New research shows how these hotter temperatures are taking a toll on the people who live in some city neighborhoods — typically in communities of color. The heat is affecting their bodies and minds — effectively shortening their lives.
    We'll be hearing from some Spanish-speaking residents as they explain how they coexist with the heat. Yvette will translate, but we’ll make room for these Texans to have their voices heard in their own language.
    What's the connection between longstanding racism in our cities and the built environment there? What can be done to reverse what the EPA and many researchers call “the Urban Heat Island Effect”? The answers will demand that we untangle a complex web of issues, reject some of our prejudices and think creatively. That’s essential if we want to save lives and come to grips with the changing planet and our place in the community of people inhabiting it. Yvette Benavides reports.

    Chicken Country, North Carolina: Justice on the Factory Floor

    Chicken Country, North Carolina: Justice on the Factory Floor

    On this episode of Living Downstream: The Environmental Justice Podcast, Victoria Bouloubasis visits a rural county where the multicultural workforce kept America fed during the pandemic. We'll meet Esmeralda, who has become a community health worker, and her mother Marta, who works in a poultry plant.
    In the face of blatant mistreatment and inadequate protection, food factory workers in North Carolina became sick, and died, in unacceptably high numbers. This mother-daughter team stepped up to protect the health of their neighbors and coworkers, efforts they continue today.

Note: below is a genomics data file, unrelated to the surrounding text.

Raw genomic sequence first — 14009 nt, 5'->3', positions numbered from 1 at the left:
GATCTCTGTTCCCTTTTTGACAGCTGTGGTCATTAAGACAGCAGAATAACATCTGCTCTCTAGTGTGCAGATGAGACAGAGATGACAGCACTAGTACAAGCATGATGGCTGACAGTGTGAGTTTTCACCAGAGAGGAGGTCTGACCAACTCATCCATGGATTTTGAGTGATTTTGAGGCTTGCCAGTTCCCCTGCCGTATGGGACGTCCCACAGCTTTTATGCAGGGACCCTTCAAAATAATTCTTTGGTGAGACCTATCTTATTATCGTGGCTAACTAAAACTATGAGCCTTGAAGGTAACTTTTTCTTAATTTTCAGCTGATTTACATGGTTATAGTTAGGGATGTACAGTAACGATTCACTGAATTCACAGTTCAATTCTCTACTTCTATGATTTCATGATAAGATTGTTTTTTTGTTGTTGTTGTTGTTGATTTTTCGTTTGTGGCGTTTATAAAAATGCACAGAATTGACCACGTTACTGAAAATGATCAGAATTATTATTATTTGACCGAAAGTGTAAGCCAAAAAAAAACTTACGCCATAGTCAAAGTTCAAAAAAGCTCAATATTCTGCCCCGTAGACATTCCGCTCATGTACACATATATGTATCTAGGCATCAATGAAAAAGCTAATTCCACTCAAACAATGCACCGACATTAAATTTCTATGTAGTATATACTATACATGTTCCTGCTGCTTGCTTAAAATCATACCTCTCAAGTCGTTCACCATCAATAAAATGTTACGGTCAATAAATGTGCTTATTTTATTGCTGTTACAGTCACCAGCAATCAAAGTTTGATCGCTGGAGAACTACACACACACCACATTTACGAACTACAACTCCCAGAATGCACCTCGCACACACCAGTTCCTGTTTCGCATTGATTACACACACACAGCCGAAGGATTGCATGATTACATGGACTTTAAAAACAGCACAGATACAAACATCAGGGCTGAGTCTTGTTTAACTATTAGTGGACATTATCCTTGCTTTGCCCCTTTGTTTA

Customer Reviews

4.9 out of 5
21 Ratings

21 Ratings

Listening in BMore ,

Struggling to Breathe in the Bronx

Moving and well put together. Shocking that suffering from asthma is practically a rite of childhood in the Bronx. The voice of a mom wondering about the health fate of her 3 year old son is heartbreaking as is the grieving for a grandmother who would not otherwise have died except for a community vulnerability to Covid 19.

shethewriter ,

Such a great podcast!

A podcast like this is long overdue. Not only is it well produced with great storytelling, but it’s very timely. Our environment is collapsing to quickly to fathom and a show like this gives some perspective and empowers me to understand a little more about what’s going on and what we can do about it. The issues are compelling and interconnected.

Some person 123336😄 ,

Highly Recommended

Living Downstream is one of my favorite podcasts. It gives really interesting and helpful insight about environmental injustices in communities around the world. I like that the reporters actually talk to the people in these communities— the ones most affected by issues. Most episodes focus on minority communities like the Calumet neighborhood in Chicago or the Navajo, etc, which we don’t really hear about.

Overall, I really enjoy and respect this podcast. I can’t wait to hear more!